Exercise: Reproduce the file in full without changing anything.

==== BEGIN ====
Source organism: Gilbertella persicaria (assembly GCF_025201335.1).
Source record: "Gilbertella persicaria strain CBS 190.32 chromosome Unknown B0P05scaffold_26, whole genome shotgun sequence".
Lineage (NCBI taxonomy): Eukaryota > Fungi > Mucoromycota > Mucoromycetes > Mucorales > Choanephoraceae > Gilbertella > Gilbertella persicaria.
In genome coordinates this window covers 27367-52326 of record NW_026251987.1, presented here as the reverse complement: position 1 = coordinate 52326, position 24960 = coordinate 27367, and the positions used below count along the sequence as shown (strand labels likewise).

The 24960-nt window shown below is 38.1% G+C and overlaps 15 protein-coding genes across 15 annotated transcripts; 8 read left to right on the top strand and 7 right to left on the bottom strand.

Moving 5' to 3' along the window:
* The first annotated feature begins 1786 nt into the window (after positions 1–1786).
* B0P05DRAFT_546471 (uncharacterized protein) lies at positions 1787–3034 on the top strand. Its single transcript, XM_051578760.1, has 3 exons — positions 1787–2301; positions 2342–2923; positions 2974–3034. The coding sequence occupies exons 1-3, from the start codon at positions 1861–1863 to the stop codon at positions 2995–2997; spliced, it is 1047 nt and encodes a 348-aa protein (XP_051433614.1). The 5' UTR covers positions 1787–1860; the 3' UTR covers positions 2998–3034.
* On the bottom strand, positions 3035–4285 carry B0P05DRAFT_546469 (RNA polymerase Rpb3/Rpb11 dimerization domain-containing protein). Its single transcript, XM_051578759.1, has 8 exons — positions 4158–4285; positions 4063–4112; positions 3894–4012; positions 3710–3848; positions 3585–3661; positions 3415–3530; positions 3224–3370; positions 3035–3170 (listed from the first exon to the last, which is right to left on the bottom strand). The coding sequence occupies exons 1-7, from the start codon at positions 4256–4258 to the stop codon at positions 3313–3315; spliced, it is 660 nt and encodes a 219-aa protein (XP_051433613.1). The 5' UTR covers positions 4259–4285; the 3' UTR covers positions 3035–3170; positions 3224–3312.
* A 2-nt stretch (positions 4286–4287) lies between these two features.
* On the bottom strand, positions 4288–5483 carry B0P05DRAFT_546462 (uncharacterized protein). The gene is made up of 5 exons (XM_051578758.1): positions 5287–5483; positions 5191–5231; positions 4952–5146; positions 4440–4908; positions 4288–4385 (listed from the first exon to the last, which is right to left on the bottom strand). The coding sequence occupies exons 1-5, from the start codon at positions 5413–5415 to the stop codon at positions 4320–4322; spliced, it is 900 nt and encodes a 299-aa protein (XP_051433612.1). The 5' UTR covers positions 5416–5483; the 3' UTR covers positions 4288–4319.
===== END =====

Source organism: Gilbertella persicaria (assembly GCF_025201335.1).
Source record: "Gilbertella persicaria strain CBS 190.32 chromosome Unknown B0P05scaffold_26, whole genome shotgun sequence".
Lineage (NCBI taxonomy): Eukaryota > Fungi > Mucoromycota > Mucoromycetes > Mucorales > Choanephoraceae > Gilbertella > Gilbertella persicaria.
In genome coordinates this window covers 27367-52326 of record NW_026251987.1, presented here as the reverse complement: position 1 = coordinate 52326, position 24960 = coordinate 27367, and the positions used below count along the sequence as shown (strand labels likewise).

The 24960-nt window shown below is 38.1% G+C and overlaps 15 protein-coding genes across 15 annotated transcripts; 8 read left to right on the top strand and 7 right to left on the bottom strand.

Moving 5' to 3' along the window:
* The first annotated feature begins 1786 nt into the window (after positions 1–1786).
* B0P05DRAFT_546471 (uncharacterized protein) lies at positions 1787–3034 on the top strand. Its single transcript, XM_051578760.1, has 3 exons — positions 1787–2301; positions 2342–2923; positions 2974–3034. The coding sequence occupies exons 1-3, from the start codon at positions 1861–1863 to the stop codon at positions 2995–2997; spliced, it is 1047 nt and encodes a 348-aa protein (XP_051433614.1). The 5' UTR covers positions 1787–1860; the 3' UTR covers positions 2998–3034.
* On the bottom strand, positions 3035–4285 carry B0P05DRAFT_546469 (RNA polymerase Rpb3/Rpb11 dimerization domain-containing protein). Its single transcript, XM_051578759.1, has 8 exons — positions 4158–4285; positions 4063–4112; positions 3894–4012; positions 3710–3848; positions 3585–3661; positions 3415–3530; positions 3224–3370; positions 3035–3170 (listed from the first exon to the last, which is right to left on the bottom strand). The coding sequence occupies exons 1-7, from the start codon at positions 4256–4258 to the stop codon at positions 3313–3315; spliced, it is 660 nt and encodes a 219-aa protein (XP_051433613.1). The 5' UTR covers positions 4259–4285; the 3' UTR covers positions 3035–3170; positions 3224–3312.
* A 2-nt stretch (positions 4286–4287) lies between these two features.
* On the bottom strand, positions 4288–5483 carry B0P05DRAFT_546462 (uncharacterized protein). The gene is made up of 5 exons (XM_051578758.1): positions 5287–5483; positions 5191–5231; positions 4952–5146; positions 4440–4908; positions 4288–4385 (listed from the first exon to the last, which is right to left on the bottom strand). The coding sequence occupies exons 1-5, from the start codon at positions 5413–5415 to the stop codon at positions 4320–4322; spliced, it is 900 nt and encodes a 299-aa protein (XP_051433612.1). The 5' UTR covers positions 5416–5483; the 3' UTR covers positions 4288–4319.